A Vogue reporter recently interviewed Mrs. Adler, the mother of the famous Stella Adler. ‘You look so young. How old are you?’ ‘I am 48,” Mrs. Adler said. “But Mrs. Adler, your daughter Stella is 52. How can this be?” “Well,” said Mrs. Adler, “she leads her life. I lead mine.”
When I saw this story, it made me smile – especially since someone recently told me that I act like a person in their early 30s (with a big milestone birthday approaching, I’m taking that as a compliment). That same week my mother celebrated her birthday, and she still doesn’t act a day over 29 (and sometimes a lot younger). This is a woman who, when she opens her birthday gifts, exclaims “OMG!” Yes, really, the acronym itself.
Aside from simply acting younger, I’ve also noticed that when you take better care of yourself, you’re much more likely to feel younger. All those boring things that you couldn’t be bothered with in your 20s and 30s – eating right, exercising, maintaining a healthy lifestyle – really do start to matter. What’s interesting is that these actions can also have profound effects on you in other ways, including your financial health. The fact that we’re living longer should be a good thing, but it’s important to remember that as we age, a healthy body and a healthy bank balance can sometimes be intertwined.
So, for all of us who are approaching milestone birthdays, here are 3 of my suggestions for combatting the costs that can come with aging:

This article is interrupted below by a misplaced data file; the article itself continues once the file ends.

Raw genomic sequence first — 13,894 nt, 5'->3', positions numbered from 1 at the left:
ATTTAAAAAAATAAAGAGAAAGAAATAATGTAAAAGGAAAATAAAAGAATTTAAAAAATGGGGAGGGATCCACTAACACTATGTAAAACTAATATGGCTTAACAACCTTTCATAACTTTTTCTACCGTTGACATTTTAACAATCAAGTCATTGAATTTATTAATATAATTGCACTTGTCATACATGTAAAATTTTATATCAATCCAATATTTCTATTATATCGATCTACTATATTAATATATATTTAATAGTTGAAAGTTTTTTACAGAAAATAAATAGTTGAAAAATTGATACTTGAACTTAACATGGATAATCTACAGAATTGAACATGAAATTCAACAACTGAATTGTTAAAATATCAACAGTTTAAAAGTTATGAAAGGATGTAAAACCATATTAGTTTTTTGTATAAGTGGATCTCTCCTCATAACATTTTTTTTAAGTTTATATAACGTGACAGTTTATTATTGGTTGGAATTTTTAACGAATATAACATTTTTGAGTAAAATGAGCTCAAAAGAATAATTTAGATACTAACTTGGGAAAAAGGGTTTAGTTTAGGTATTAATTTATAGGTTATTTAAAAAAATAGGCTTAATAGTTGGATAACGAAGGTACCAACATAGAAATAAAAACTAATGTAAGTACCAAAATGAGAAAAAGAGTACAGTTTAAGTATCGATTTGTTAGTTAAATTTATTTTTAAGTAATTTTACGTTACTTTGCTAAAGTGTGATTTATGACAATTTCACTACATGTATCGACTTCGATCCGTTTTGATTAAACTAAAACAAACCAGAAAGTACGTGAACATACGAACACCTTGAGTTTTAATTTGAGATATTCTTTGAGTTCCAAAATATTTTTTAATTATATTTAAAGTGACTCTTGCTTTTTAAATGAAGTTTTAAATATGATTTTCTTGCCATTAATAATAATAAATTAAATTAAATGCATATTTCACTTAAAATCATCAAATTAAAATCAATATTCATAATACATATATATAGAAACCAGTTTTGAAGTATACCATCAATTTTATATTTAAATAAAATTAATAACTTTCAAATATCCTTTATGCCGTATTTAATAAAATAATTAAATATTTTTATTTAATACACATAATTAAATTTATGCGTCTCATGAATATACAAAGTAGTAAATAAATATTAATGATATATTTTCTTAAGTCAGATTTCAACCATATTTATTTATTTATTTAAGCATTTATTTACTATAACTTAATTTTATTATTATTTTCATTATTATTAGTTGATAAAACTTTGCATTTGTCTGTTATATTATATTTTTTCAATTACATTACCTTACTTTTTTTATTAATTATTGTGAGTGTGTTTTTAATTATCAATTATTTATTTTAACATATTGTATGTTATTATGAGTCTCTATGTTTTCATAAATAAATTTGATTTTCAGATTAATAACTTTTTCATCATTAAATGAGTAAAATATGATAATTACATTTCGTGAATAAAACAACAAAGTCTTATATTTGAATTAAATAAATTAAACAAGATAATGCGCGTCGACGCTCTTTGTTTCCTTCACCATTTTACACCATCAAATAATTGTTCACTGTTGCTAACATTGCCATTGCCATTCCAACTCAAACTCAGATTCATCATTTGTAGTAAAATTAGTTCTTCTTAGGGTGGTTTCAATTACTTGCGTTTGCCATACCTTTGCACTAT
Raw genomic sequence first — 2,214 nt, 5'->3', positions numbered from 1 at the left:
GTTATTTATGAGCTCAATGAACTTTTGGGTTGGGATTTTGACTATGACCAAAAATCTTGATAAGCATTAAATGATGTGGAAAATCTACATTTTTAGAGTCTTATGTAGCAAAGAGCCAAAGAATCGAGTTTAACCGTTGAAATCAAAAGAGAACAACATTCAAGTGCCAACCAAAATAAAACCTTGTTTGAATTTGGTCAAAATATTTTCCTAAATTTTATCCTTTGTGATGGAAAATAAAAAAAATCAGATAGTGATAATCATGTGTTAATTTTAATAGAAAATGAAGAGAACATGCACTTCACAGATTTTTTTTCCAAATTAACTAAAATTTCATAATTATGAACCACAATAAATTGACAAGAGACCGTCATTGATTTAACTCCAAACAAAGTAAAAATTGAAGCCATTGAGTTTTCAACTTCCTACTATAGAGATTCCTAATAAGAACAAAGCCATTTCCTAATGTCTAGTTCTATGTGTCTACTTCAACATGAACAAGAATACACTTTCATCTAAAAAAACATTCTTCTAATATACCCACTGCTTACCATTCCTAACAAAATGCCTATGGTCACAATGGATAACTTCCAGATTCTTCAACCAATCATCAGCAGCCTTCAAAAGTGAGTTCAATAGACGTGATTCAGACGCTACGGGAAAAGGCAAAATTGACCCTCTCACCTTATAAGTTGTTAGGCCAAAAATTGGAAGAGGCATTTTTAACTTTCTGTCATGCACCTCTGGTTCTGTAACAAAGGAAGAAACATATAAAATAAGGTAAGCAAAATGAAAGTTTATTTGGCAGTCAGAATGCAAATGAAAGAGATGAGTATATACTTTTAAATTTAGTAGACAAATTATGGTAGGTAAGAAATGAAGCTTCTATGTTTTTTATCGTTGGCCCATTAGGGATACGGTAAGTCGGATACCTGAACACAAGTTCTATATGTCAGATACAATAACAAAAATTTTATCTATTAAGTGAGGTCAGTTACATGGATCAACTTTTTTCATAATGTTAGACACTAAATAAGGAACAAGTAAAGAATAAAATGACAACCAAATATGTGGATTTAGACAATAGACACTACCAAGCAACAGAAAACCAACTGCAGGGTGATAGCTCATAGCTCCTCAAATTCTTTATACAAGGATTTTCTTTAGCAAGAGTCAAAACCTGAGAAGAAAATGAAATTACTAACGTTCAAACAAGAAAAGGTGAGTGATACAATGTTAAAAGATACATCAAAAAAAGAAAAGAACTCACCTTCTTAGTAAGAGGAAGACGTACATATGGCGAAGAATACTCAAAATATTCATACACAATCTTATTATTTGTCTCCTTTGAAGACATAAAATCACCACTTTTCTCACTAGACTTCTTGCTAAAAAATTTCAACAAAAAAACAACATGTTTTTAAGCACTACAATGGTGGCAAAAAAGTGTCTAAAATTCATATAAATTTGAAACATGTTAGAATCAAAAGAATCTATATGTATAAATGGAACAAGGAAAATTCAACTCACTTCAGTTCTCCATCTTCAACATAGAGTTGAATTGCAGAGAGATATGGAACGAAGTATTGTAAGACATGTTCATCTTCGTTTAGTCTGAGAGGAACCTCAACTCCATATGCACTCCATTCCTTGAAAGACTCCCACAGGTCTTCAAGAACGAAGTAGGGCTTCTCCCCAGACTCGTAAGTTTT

Use common sense
As we continue to see health care costs skyrocket, wellness and preventative measures are more than just a way to feel younger – they’re simple fixes that can reduce medical costs dramatically. What’s more, those same healthy choices may help to stave off diseases that one generally doesn’t think of as being lifestyle related. For example, I recently I read a book entitled “100 Simple Things You Can Do to Prevent Alzheimer’s”, and so many of the ideas are common sense measures like exercise, limiting alcohol consumption and making good food choices. I have friends whose parents are suffering from this devastating disease, and not only does it take an emotional toll on a family, but with the average lifetime cost of caring for someone with Alzheimer’s hovering at $174,000, it’s a heavy financial burden as well.
Put it on the company tab
US employers are increasingly recognizing that a healthy workforce is a productive workforce, and as a result many offer benefits that encourage good health among employees. Whether it’s a discount on a gym membership or health insurance incentives, it’s worth checking with your company’s HR department to see if any perks are available to you – especially if they can help you cut costs and meet your personal health goals.
Consider long-term health insurance
The government estimates that over 70% of Americans will need long-term care after the age of 65, but only about 8.1 million Americans currently have long-term care insurance. Why? Possibly because, like all insurance, you won’t know you need it until you really need it. But because long-term care insurance is not regulated under the Affordable Health Care Act, people can be denied coverage for pre-existing conditions, so consider applying for such insurance while healthy (and before that big milestone birthday).